Ah, libraries. Since 1D barcodes are such an integral part of the check-out process now (miss you, carpal tunnel and old-timey rubber date stamp!), it only makes sense that libraries would also be on top of the hotness that is the 2D barcode. In an interesting piece last week, Barcode News explained how Ohio's Cuyahoga County Public Library is using the Boopsie BookCheck app to let patrons check out books on their own by scanning a barcode:
Historically, libraries have existed to promote access to information, to intellectual and cultural resources. The development of BookCheck reveals the fact that libraries are increasingly looking for creative ways to offer customers access to those goods.
Scanning the barcodes also gives readers access to reviews and author bios. Awesome! Adding Tags to books could take that one step further by giving library staff a free way to update what the barcodes link to anytime, and providing analytics so staff can gauge what readers are finding the most helpful.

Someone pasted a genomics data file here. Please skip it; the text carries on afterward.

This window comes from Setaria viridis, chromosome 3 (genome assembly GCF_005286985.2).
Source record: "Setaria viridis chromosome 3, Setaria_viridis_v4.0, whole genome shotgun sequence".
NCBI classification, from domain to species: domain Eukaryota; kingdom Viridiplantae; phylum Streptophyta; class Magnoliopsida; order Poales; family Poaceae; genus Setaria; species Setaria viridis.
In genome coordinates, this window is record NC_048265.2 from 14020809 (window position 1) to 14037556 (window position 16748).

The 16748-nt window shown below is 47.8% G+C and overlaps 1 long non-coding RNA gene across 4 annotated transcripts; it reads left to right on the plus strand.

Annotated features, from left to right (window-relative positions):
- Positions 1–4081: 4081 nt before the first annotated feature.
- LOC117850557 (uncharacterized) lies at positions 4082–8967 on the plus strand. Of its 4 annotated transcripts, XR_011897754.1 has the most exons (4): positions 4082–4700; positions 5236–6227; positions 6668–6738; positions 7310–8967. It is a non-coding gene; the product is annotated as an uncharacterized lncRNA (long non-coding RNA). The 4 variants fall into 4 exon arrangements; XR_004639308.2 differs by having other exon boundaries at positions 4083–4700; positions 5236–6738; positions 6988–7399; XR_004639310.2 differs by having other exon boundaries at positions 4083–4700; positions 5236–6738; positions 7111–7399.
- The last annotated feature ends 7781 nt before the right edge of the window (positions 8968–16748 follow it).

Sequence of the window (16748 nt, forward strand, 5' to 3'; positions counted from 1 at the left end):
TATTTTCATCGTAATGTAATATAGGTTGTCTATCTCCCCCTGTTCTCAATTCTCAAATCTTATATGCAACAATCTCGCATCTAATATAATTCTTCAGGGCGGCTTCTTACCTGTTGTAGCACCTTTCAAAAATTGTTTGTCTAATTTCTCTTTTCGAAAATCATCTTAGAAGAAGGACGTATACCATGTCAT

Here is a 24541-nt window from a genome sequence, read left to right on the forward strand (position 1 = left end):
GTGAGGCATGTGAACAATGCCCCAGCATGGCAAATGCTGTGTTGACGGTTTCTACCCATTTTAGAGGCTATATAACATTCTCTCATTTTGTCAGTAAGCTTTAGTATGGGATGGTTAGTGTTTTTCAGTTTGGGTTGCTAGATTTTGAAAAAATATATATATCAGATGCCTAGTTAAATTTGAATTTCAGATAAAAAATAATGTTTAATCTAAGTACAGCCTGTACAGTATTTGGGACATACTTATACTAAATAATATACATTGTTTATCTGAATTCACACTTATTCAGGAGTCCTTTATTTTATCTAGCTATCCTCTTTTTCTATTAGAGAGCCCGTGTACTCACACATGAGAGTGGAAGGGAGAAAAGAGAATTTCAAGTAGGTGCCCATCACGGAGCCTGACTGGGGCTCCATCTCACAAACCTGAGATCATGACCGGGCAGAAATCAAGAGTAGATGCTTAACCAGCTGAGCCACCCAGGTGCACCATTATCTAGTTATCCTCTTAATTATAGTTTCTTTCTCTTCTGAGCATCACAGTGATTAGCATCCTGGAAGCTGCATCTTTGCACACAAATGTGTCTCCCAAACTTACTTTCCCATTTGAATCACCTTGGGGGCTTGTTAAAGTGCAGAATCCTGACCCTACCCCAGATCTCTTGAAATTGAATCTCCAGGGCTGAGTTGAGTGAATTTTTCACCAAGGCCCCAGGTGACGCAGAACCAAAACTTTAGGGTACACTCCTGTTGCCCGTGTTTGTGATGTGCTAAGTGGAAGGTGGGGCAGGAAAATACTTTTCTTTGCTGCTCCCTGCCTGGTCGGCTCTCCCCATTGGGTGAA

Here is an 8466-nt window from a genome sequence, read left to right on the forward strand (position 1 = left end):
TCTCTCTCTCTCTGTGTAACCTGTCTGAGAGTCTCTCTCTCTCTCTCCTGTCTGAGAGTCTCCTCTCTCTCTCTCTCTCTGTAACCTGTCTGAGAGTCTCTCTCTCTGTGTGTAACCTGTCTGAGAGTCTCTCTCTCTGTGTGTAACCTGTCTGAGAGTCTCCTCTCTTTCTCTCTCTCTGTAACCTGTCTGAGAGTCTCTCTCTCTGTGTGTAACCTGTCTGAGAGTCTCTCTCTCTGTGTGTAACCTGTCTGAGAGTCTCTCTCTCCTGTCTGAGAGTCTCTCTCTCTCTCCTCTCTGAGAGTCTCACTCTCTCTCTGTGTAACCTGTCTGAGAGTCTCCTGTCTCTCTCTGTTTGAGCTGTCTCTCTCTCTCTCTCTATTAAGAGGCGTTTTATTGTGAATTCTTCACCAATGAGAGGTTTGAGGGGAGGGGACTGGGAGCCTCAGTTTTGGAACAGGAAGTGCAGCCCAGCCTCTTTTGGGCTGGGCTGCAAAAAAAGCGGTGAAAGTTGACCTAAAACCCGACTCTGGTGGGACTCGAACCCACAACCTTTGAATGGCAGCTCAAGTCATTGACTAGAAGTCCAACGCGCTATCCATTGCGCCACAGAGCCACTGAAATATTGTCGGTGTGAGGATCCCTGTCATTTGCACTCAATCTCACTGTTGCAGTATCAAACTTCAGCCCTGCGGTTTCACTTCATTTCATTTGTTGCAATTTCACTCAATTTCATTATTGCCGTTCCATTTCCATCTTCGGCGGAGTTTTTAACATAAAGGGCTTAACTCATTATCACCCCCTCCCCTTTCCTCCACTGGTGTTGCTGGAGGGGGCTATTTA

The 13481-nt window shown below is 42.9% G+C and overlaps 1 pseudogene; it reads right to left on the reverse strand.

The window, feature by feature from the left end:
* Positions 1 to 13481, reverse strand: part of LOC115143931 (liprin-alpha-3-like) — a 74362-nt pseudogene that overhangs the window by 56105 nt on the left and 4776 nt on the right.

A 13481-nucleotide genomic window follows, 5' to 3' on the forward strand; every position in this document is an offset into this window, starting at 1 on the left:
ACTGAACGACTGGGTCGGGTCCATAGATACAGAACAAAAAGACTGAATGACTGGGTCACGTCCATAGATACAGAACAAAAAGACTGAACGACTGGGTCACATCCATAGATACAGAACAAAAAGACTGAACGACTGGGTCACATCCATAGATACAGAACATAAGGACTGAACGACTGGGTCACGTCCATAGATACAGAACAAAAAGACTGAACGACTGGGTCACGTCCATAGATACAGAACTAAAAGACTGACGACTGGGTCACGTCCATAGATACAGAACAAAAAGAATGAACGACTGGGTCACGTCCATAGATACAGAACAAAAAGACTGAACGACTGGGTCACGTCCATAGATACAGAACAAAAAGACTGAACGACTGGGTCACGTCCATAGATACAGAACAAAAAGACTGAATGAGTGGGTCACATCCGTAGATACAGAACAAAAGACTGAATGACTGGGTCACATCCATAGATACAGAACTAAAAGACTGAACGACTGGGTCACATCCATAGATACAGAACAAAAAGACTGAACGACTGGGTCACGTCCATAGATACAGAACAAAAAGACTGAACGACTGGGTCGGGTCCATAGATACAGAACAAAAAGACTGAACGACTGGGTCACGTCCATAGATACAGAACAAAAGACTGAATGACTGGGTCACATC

Update: The Evansville Vanderburgh Public Library is already using Tag to make it easier for people to locate books.
We've talked about Tags being used in books to connect readers with supplementary info, but what about bookstores? They too could easily use Tag to connect readers with a calendar of upcoming readings and other events, to provide in-store discounts, or to highlight the release dates of anticipated books. Scanning a Tag on a book or shelf display could also connect the reader with video interviews of authors. Used bookstores could incorporate Tags to tell patrons which used titles are currently fetching the most money or store credit – or even turn books into cash right there.
Would you scan a Tag in your local library or bookstore? Are there other publication ideas that'd make books more useful? Let us know in the comments below or on Tag’s Facebook or Twitter pages.
Image: openlibrary.org via Flicker